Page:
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Following Milk

Understanding the temporarily increased risk of breast cancer on ceasing breast-feeding

21 August 2022

Following Milk

In addition to a bundle of joy, pregnancy and childbirth bring major changes to the body, but many aspects revert to their original state afterwards. Once any breastfeeding is done, the milk-producing mammary gland steps back through a carefully controlled course of cell death and resource reallocation. During this process, called involution, women have a temporarily increased risk of breast cancer. To investigate why, researchers took mouse glands at different stages of the process (pink, after one day, with immune cells in blue) and implanted tumour cells. Tumours injected at day 3 of involution grew faster than in mice that had never given birth, but those implanted at day 6 grew more slowly. Unpicking these details will help understand the increased risk. The study also found changes in immune cell activity during the process, which may have significance for the use of anti-inflammatory treatments for breast cancers in new mothers.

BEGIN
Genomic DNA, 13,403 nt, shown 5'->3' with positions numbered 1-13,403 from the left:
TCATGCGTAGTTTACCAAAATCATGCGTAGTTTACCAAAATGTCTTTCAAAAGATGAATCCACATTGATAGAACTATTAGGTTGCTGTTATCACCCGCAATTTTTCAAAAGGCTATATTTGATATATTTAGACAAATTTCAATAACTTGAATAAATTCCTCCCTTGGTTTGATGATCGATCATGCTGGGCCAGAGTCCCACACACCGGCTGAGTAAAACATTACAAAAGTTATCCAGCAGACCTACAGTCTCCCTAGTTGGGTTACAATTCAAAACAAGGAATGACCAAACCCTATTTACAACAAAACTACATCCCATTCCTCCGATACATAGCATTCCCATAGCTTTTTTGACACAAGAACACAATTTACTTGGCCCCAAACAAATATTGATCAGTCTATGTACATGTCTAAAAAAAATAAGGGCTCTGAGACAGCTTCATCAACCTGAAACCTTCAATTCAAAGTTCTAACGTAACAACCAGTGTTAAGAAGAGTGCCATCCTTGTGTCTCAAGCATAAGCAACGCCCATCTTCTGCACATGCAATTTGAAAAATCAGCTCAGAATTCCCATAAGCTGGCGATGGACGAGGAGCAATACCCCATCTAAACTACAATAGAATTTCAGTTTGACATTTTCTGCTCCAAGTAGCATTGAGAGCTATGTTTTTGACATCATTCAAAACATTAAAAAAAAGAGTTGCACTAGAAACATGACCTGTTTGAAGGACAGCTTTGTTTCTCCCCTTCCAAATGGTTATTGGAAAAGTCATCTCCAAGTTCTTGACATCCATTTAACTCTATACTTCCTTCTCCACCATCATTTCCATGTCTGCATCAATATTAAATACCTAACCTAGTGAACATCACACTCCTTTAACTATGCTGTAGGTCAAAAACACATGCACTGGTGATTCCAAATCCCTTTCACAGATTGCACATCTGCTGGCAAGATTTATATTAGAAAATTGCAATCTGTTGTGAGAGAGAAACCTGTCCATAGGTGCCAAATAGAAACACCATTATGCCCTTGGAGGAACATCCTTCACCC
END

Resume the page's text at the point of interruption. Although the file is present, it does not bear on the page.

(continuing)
Written by Anthony Lewis

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BPoD stands for Biomedical Picture of the Day. Managed by the MRC Laboratory of Medical Sciences until Jul 2023, it is now run independently by a dedicated team of scientists and writers. The website aims to engage everyone, young and old, in the wonders of biology, and its influence on medicine. The ever-growing archive of more than 4000 research images documents over a decade of progress. Explore the collection and see what you discover. Images are kindly provided for inclusion on this website through the generosity of scientists across the globe.

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